LONDON — Returning to play at Wembley Stadium for a third time is a chance for England midfielder Jill Scott to reflect.
But not so much on her experience five years ago against Germany.
“I remember coming on,” Scott said, “and missing a sitter.”
The 32-year-old Scott will instead use the return visit by Germany on Saturday to bask in the advances in women’s soccer in England.
The crowd for the 3-0 loss to Germany in 2014 was an English team record 45,619. This time, it’s a sellout at English soccer’s national stadium with 86,619 tickets issued for the friendly game.
Should everyone who bought a ticket turn up, the crowd will easily exceed the 70,584 who watched Scott in a British team that beat Brazil at Wembley during the 2012 London Olympics. It should also surpass the 80,023 at that Olympic final between the United States and Japan.
“At the time we were getting about 200 for our club games,” recalled Manchester City’s Scott, who was playing for Everton in 2012. “We were so nervous because you’d never seen so many people before. But I think for the Olympics, a lot of people did just buy tickets to say they were being part of the Olympics. It wasn’t necessarily just for women’s football.
“So to think everybody’s gone out there (to buy tickets for Saturday) and wants to support this team is just a massive turning point for the game.”
Not just in England.
Saturday could see the biggest crowd for women’s soccer since the 1999 World Cup final when 90,185 watched the United States beat China at the Rose Bowl in Pasadena, California.
“It shows we are getting respected for the work we’ve done day in and day out,” England defender Gemma Bonner said. “It’s been a long road to get to this occasion, but one we should embrace, enjoy.”
England is using the occasion not just to celebrate the current side, which reached the World Cup semifinals in July, but also trailblazing Lionesses who have been part of the journey since their first official game in 1972.
“Hopefully,” striker Ellen White said, “this is the start of us selling out massive stadiums, of people supporting us and wanting to come and watch women’s football.”
A record Women’s Super League crowd of 31,213 watched the Manchester derby between City and United in September, and more than 24,000 people have since attended games at Chelsea and West Ham — all played in stadiums usually used by the men’s teams.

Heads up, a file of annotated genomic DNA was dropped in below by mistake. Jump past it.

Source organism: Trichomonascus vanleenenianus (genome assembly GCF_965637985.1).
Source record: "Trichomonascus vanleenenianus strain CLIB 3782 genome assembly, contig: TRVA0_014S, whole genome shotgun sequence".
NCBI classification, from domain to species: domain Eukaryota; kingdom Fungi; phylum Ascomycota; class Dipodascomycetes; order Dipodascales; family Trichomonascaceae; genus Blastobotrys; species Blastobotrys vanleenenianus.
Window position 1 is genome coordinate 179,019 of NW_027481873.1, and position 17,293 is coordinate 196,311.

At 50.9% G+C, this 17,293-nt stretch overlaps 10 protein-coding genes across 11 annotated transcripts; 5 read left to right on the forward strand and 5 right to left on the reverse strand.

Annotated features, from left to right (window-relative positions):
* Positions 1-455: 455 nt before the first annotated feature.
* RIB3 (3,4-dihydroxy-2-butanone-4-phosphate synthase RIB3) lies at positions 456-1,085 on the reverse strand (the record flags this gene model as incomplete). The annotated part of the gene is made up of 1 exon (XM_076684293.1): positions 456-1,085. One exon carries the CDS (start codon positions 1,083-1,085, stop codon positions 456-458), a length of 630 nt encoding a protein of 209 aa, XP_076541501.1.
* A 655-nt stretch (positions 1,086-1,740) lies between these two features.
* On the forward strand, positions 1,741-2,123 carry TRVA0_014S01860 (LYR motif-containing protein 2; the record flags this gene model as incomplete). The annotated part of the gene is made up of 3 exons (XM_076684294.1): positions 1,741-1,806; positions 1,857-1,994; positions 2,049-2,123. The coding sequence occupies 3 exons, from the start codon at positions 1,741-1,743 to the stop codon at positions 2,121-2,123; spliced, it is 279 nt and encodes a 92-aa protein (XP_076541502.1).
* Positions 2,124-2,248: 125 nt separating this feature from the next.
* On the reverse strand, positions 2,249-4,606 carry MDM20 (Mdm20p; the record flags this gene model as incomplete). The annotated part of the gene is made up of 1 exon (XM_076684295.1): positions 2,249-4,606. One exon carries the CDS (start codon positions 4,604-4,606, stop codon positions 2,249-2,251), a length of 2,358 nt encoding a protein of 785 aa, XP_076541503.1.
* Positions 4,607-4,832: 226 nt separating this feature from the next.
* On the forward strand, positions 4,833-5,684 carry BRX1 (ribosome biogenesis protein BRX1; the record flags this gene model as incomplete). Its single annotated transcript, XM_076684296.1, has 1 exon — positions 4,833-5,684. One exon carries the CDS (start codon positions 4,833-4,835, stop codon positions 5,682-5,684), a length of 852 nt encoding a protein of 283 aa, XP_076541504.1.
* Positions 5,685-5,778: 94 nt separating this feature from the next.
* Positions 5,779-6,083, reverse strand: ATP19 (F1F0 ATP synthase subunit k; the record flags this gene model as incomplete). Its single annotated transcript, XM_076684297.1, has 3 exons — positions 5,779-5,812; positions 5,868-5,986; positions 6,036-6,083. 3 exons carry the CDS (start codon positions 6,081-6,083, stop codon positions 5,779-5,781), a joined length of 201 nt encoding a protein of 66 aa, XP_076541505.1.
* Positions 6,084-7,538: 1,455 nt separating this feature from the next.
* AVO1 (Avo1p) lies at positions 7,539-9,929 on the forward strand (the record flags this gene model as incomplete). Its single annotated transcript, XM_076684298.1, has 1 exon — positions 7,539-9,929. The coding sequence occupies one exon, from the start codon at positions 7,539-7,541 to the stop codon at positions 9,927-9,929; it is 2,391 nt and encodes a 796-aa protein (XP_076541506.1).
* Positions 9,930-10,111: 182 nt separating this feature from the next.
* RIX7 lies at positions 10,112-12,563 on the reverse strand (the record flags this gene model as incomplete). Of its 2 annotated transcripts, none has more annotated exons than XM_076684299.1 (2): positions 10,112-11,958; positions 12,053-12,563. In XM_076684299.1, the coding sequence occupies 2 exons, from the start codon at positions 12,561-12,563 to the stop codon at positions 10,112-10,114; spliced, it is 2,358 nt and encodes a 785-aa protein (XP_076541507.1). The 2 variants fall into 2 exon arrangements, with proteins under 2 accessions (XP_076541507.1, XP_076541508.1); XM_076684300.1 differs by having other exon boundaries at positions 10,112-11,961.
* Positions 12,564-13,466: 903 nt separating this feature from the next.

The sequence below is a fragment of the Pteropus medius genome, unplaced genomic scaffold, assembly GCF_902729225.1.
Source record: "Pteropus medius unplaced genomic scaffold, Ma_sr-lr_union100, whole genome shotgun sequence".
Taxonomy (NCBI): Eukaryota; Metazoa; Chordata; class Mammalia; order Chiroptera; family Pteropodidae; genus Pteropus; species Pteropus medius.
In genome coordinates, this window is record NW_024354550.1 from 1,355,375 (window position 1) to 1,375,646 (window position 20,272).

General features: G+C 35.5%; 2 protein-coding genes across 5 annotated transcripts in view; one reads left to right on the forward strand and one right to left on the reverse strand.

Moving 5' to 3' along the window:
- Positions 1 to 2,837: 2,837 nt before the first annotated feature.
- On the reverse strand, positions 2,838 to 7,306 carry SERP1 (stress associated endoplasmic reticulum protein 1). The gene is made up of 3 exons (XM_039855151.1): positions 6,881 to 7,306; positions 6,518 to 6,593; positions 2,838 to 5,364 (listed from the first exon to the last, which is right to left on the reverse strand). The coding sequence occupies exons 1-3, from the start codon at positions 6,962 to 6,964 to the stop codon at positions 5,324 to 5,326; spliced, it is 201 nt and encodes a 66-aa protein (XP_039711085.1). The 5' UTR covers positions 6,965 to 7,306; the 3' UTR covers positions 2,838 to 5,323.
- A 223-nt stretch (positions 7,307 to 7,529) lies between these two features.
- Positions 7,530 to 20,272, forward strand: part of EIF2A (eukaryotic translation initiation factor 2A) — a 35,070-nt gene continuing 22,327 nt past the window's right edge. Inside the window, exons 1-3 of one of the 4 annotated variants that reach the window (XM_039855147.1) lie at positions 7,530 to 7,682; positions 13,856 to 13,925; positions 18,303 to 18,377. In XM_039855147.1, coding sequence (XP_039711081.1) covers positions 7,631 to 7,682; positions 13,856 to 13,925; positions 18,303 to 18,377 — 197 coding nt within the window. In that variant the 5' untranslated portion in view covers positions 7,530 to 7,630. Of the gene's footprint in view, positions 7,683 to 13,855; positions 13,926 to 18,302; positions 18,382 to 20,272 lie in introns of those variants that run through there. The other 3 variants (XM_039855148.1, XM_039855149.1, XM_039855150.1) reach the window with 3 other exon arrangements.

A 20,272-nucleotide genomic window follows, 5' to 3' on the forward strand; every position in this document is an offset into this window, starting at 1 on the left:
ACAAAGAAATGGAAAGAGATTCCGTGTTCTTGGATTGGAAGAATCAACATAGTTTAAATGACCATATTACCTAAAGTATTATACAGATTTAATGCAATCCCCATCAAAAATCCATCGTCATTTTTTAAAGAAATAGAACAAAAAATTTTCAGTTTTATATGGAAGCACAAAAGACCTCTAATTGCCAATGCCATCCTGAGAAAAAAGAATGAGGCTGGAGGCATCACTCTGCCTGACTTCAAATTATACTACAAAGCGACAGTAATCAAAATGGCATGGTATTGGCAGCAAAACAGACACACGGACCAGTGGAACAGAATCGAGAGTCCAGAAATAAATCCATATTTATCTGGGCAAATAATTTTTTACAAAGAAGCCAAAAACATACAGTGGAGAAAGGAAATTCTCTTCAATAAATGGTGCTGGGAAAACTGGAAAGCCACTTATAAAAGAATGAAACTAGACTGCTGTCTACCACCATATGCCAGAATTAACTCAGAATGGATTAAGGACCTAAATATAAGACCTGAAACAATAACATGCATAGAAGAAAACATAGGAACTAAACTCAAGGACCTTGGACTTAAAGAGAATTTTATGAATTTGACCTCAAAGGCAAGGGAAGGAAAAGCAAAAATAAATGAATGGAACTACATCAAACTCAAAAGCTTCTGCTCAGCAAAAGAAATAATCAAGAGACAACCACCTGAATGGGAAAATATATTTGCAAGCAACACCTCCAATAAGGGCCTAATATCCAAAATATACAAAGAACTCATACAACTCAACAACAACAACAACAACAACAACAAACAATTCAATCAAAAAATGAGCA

Playing Germany is a chance to inspire a new generation of players, just as Ellie Roebuck was stirred as a 15-year-old at Wembley in 2015 at a time before the WSL became fully professionally.
“I was very unsure of what was next in women’s football and obviously now being able to be professional and do it as a job is unbelievable,” the England goalkeeper said. “That was definitely kind of a mentality switch.”
There is much more at stake for England than just setting attendance records.
The loss to the U.S. in the World Cup semifinals was the start of a five-match winless run that only ended with a 1-0 victory over Portugal last month as scrutiny of manager Phil Neville’s tactics increased.
“Coming off the back of the World Cup where we all reached a massive emotional high, we have probably all found it a little bit difficult to get back up to that high mentally and physically,” Neville said. “But this is the type of game where there are no excuses.”
While the Germans were eliminated in the quarterfinals in France, they are second in the FIFA rankings while England is fifth. England does not have a competitive game until the European Championship in 2021 due to the country hosting the tournament that ends at Wembley.
“When you get to games like this, my experience tells me you have to forget the sideshow and circus that is going on around this occasion … we have to be 100% focused on producing a good performance and winning the game,” Neville said.
“It’s the biggest game the England women’s team have ever had in terms of the size of the game and I think emotionally, physically and tactically we need to be at our very best.”
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Rob Harris, The Associated Press